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Syrian monastery whose nuns were abducted reopens to visitors



John Burger - published on 08/15/18 - updated on 11/15/18

St. Thecla's in Maaloula set to welcome pilgrims again.

It’s a story whose origins are shrouded in antiquity, but the general theme is that St. Thecla was so taken by St. Paul’s preaching on virginity that she refused an arranged marriage. She prayed to God for mercy as soldiers were about to capture her and return her to her noble pagan family. A rock suddenly divided, allowing her to pass through into a grotto, where she lived for the rest of her life. She dug a spring, and sacred waters sprang forth. She healed the sick and preached the faith.

Reportedly, her remains are in the the Greek Orthodox convent of St. Thecla in Maaloula, Syria, about 34 miles from the capital, Damascus. Maaloula means “entrance” in Aramaic, a reference to the miraculous opening in the rock by which Thecla was saved. It’s a name that has appeared in the news in recent years.

Because Maaloula is surrounded by mountains, two elements of its culture have remained strong throughout the centuries: Christianity and the everyday use of the Aramaic language. Maaloula has a Christian majority, divided between Antiochian Greek Orthodox and Greek Catholic communities.

And yet, Muslims also venerate St. Thecla, and many of the prayers offered in her grotto are preceded by Qur’anic recitations, according to the Patriarchate of Antioch, which is responsible for the monastery. As a result of prayer here, childless Muslim couples have been blessed with children. Some of these couples would even have a longed-for child baptized as a mark of reverence for the saint, the patriarchate said.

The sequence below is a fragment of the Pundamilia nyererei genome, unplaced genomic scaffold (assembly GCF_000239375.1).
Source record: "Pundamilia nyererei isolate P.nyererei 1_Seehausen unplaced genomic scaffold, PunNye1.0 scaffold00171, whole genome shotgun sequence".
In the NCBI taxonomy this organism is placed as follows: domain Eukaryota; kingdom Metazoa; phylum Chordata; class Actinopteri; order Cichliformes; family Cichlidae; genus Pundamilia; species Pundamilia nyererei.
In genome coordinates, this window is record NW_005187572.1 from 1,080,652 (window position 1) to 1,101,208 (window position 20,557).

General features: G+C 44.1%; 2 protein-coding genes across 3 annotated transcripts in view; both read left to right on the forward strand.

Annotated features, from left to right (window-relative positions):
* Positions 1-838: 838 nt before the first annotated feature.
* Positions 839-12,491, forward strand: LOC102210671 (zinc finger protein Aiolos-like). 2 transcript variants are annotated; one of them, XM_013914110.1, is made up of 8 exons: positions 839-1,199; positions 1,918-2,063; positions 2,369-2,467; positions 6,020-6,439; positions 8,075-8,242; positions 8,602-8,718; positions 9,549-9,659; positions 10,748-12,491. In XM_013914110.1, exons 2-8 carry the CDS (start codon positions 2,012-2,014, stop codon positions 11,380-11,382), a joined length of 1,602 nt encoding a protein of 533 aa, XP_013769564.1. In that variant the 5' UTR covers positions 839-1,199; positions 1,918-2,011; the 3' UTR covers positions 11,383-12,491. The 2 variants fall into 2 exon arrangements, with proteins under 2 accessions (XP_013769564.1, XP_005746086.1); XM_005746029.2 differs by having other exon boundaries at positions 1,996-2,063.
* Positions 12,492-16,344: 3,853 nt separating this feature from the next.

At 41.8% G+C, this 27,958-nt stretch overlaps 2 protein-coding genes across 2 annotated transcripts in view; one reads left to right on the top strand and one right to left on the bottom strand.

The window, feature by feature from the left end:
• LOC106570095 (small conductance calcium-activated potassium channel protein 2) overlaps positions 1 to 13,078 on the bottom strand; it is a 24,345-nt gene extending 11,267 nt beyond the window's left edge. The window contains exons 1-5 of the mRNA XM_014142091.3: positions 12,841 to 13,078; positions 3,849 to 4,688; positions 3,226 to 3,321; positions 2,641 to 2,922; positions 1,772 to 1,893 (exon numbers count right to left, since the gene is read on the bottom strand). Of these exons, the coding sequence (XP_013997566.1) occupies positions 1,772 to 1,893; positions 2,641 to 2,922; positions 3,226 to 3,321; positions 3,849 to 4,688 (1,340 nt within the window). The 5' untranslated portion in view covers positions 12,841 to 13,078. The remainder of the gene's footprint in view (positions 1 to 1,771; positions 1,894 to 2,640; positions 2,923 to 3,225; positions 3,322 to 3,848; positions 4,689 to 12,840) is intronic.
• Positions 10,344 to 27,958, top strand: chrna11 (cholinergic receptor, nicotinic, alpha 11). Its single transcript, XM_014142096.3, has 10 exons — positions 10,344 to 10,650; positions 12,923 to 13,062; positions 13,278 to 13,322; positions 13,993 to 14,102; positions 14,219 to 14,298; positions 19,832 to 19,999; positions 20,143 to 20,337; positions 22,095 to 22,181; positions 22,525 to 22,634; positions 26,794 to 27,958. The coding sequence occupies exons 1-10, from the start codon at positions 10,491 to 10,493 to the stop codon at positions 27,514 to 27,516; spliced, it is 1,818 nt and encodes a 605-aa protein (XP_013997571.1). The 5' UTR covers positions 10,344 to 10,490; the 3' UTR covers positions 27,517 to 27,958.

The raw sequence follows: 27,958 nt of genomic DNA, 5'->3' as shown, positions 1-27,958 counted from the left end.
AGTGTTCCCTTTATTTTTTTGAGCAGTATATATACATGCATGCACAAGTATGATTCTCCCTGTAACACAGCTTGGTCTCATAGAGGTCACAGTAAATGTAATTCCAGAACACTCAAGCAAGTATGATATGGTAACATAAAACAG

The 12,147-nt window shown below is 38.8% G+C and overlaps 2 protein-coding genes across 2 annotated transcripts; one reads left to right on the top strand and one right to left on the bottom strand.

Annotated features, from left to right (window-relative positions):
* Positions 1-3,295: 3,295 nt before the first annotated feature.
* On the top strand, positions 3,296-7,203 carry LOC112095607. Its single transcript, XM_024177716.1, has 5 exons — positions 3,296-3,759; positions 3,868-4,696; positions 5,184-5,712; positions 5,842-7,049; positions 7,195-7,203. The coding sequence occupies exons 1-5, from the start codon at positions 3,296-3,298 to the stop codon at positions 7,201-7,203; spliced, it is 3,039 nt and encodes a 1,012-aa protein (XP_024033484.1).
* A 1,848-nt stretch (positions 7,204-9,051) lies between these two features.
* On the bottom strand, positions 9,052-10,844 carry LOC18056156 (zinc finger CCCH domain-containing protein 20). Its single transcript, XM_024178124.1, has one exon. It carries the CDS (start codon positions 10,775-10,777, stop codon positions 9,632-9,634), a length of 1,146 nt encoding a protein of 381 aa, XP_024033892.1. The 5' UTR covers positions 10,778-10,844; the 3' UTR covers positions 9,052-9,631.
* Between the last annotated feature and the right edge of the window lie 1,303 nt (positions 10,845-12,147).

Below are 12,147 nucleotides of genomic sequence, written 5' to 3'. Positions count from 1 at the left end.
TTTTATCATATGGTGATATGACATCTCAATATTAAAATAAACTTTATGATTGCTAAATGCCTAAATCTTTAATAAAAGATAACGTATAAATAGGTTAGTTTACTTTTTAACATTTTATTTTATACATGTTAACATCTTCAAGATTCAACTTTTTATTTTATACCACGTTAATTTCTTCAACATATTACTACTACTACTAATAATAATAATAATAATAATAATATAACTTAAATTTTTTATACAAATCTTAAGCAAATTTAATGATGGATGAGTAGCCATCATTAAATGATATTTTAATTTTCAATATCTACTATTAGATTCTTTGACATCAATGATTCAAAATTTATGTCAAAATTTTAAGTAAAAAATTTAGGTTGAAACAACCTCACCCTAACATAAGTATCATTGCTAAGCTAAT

In recent years, Maaloula has suffered from the conflict between Syrian rebels and the Assad regime, as well as a more radicalized form of Islam that arose across the region. The Nusra Front, a group with ties to Al Qaeda in Iraq, invaded Maaloula in September 2013. The Melkite Monastery of Sts. Sergius and Bacchus was badly damaged by heavy shelling. Three thousand residents fled the small town, leaving only Muslims and the monastery’s 40 nuns, 12 of whom were kidnapped.

The nuns were released in March 2014, and now there are reports that they are returning to the monastery and reopening it for pilgrims.

“Everyone was very worried about the nuns; everyone really loves them,” said monastery chaplain Fr. Ilias Ades. “The parishioners are warmed by their spiritual warmth. I returned here from Damascus as soon as I heard that the area was freed from terrorists,”

He said reconstruction work on the monastery is nearing completion.

“Maaloula has revived; the church has revived—look, see how many tourists we have,” he said. “Ninety percent of the reconstruction is already done. Syria is gradually becoming a peaceful country. How can you not but rejoice.”

Maaloula was freed from militants in 2014, after which the restoration of the town and monastery began.

The monastery is a UNESCO World Heritage Site. Also of interest in Maaloula is Our Lady of Saydnaya, a monastery said to possess an original icon of the Virgin Mary made by St. Luke.

Christians in the Middle East

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